The Working Mom Pilot Who Safely Landed the Southwest Plane Has a Groundbreaking Backstory
Makenzey Shank via Working Mother
When a 144-passenger plane breaks apart at 32,000 feet, it takes an impressive level of determination and fearlessness to remain calm and get almost everyone safely on the ground. But that's just what Southwest Pilot and mother of two Tammie Jo Shults did yesterday, when the engine exploded and broke off of the Boeing 737-700 she was piloting, according to ABC News.
Sadly one passenger, Jennifer Riordan, a mom of two and Wells Fargo executive, died when she was nearly sucked out of a shattered window, CNN reports. Seven others suffered minor injuries in the incident.
Yet remarkably, even with a missing engine, Shults was able to save the rest of the passengers and crew by making an emergency landing in Philadelphia. Once she recognized the danger they were in, she calmly worked with air traffic control, requested ambulances upon arrival and made it her mission to get the plane safely on the ground. Check out her remarkable poise in this audio recording of her communications with ground control:
Tammie's heroics can likely be credited in part to her remarkable background—a lifetime spent overcoming gender discrimination to pursue her dreams of being a pilot.
From the time she was in high school, she knew she wanted to fly. But when she attempted to attend an aviation career day in high school, she was told they didn't accept girls. She was even rejected by the Air Force after studying medicine in Kansas.
However, exclusion did not deter her persistence. Instead, she applied to the U.S. Navy 's aviation officer candidate school. It took a full year after taking the Navy aviation exam before she found a recruiter who would process her application. And although she became an instructor and learned to fly the A-7 Corsair, she was prohibited from flying in a combat squadron because of the combat exclusion law that prevented women from serving in combat positions.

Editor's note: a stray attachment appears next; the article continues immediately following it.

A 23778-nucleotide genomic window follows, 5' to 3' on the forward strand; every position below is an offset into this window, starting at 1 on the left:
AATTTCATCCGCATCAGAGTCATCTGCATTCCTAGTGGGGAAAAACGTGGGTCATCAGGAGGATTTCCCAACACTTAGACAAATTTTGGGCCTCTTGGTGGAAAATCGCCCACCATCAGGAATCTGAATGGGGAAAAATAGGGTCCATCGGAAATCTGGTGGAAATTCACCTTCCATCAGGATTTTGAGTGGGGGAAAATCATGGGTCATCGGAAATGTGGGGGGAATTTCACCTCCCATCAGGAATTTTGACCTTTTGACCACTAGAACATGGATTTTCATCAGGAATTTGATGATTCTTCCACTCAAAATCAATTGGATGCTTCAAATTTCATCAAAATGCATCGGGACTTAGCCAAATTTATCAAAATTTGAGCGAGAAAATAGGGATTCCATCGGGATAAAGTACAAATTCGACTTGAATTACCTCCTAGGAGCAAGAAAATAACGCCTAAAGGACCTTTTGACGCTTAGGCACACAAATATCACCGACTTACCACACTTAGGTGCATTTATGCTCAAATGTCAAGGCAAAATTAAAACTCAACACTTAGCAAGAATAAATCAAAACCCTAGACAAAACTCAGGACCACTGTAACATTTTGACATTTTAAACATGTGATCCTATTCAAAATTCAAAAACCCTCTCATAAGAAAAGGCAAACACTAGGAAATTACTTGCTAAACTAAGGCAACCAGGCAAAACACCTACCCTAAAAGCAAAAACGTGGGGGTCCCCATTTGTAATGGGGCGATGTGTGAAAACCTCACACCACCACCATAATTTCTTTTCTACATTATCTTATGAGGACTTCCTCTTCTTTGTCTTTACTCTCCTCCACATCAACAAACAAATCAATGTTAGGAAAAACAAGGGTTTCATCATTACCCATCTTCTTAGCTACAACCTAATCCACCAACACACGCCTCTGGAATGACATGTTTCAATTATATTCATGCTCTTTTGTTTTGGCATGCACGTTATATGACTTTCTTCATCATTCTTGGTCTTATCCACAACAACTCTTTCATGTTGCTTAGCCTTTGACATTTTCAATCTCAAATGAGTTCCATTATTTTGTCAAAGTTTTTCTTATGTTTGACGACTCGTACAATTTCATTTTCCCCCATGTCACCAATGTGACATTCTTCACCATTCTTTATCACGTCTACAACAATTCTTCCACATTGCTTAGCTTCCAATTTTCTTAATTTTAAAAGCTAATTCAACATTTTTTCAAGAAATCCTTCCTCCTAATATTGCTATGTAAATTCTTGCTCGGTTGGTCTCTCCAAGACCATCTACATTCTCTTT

She still didn't give up, and eventually, she became one of the first women to fly F-18 jets and spent time as an instructor until 1993. She then joined Southwest Airlines, and applied her bravery and skill to commercial flying.
While Tammie could not have known the plane would lose an engine on its way to Dallas, she was able to calmly rely on her experience flying fighter jets and landing them on aircraft carriers, for the safety of her passengers. Many of those passengers extended a ‘thank you’ on social media for her bravery.
“The pilot Tammy [sic] Jo was so amazing! She landed us safely in Philly,” says passenger Amanda Bourman on Instagram, according to ABC News.
“She has nerves of steel,” one passenger, Alfred Tumlinson, told the Associated Press. “That lady, I applaud her. I’m going to send her a Christmas card—I’m going to tell you that—with a gift certificate for getting me on the ground. She was awesome.”
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